A Designer's Guide to MEMS Sensors

By Jack Ganssle

Contributed By Convergence Promotions LLC

Real estate is all about location, location, location. But where are we, exactly?

Just 25 years ago sailors found their position using some limited hyperbolic navigation systems like LORAN when near land, but when at sea they mostly relied on the centuries-old technology of observing the sun and stars. The advent of GPS meant completely untrained navigators could get their position to within a handful of feet in seconds, for less than the cost of a sextant. In the last few years, that technology has made its way into automobiles and even phones.

However, consumers want even more information. The Nintendo Wii® showed us that relative position and a device’s movement is often as important as absolute latitude and longitude. Though inertial navigation via gyroscopes has a long history, it has always been hideously expensive and suited only for the most specialized applications, such as guided missiles and large aircraft. But Microelectromechanical Systems (MEMS – also known as micro systems technology in Europe or micromachines in Japan) have reduced the size, weight, power requirements and costs to trivial levels.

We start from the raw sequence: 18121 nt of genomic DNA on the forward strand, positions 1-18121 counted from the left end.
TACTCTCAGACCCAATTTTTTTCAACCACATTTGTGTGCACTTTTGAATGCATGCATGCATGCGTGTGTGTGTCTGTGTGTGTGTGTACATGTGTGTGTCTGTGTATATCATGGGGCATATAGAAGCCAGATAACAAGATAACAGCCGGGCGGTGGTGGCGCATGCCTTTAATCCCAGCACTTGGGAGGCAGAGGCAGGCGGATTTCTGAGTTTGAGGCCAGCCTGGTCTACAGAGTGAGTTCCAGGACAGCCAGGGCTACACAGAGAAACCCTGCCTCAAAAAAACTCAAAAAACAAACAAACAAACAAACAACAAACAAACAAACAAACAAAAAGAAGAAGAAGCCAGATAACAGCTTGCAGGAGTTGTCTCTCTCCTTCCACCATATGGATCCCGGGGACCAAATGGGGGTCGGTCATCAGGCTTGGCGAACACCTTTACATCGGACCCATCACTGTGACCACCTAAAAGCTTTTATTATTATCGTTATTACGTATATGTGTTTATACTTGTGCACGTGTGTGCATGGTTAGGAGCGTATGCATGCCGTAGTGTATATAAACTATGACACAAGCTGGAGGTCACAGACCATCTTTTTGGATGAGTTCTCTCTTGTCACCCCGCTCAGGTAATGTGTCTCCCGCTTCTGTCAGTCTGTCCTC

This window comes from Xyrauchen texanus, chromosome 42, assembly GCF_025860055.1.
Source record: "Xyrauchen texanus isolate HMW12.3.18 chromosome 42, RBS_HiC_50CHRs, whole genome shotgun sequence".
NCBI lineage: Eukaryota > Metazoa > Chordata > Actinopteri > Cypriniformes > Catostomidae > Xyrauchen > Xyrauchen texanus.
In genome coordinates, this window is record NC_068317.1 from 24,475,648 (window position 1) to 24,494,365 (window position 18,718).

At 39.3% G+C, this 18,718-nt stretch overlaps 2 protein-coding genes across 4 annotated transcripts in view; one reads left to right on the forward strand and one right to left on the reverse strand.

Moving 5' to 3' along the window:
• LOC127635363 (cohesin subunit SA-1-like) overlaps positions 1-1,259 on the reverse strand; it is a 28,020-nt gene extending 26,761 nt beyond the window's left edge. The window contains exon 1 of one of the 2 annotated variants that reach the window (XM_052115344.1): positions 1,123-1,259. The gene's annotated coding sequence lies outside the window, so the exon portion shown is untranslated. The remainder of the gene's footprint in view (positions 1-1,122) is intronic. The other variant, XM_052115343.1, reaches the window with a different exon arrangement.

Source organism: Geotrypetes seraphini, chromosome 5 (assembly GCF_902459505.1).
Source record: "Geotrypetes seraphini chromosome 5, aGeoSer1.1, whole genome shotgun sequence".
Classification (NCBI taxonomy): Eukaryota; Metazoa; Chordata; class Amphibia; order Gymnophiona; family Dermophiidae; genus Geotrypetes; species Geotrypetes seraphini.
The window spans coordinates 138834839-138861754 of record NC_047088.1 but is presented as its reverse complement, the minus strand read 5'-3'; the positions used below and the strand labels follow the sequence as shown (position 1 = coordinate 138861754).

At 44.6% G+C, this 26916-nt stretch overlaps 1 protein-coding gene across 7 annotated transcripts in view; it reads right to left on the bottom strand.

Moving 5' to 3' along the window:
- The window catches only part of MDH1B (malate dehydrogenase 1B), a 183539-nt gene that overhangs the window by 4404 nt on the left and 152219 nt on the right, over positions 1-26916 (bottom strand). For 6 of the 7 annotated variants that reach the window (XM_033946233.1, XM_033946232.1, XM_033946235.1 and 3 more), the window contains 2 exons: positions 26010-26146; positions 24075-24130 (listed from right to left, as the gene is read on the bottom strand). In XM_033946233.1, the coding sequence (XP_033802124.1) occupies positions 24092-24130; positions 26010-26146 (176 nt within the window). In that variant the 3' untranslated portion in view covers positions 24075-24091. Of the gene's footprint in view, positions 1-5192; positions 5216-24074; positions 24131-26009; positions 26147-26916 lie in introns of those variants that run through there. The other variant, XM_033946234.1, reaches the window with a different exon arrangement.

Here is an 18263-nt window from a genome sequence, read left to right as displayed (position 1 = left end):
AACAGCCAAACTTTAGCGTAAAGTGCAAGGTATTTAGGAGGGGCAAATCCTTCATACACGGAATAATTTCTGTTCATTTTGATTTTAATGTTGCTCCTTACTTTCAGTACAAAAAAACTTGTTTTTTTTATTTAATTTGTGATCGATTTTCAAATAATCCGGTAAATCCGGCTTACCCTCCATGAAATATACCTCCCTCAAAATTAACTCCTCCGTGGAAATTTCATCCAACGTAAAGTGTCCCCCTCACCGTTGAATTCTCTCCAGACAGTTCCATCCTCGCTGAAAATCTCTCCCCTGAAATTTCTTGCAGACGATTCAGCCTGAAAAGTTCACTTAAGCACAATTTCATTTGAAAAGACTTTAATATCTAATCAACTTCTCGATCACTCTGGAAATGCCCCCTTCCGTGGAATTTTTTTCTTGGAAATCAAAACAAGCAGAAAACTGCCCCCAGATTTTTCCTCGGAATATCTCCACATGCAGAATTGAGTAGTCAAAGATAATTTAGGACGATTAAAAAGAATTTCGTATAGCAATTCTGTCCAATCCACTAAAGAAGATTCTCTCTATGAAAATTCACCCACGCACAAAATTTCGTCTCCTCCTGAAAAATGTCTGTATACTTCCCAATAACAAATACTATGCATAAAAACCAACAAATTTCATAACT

MEMS pushed the semiconductor revolution into the world of sensors, with all of the attendant benefits from Moore’s Law. Costs have come down so much that these sensors have found roles in unexpected places. They are used to detect head impacts in football helmets. Some sense a car crash to unlock doors and deploy airbags, and others put a disk drive in a protected state when it experiences a high-g force shock. They can sense tilt in industrial equipment to warn of a safety violation. Some athletic shoes incorporate these products to log exercise activity. The holy grail of portable electronics today is power management to extend battery life, and a MEMS sensor can sense that a device is not being used, and put it into a sleep mode. By measuring rotation, it is possible to stabilize images in a camera or pair of binoculars. Vibration sensors are used to detect impending bearing failures, seismic events, or a security issue such as a window being broken. Tilt information is often used in cameras to detect the horizon, or in tablets and phones to detect orientation. The number and types of applications of MEMS sensors is limited only by the imagination. One can envision swarms of autonomous systems used to sense position and attitude, and indeed most drones do employ them today.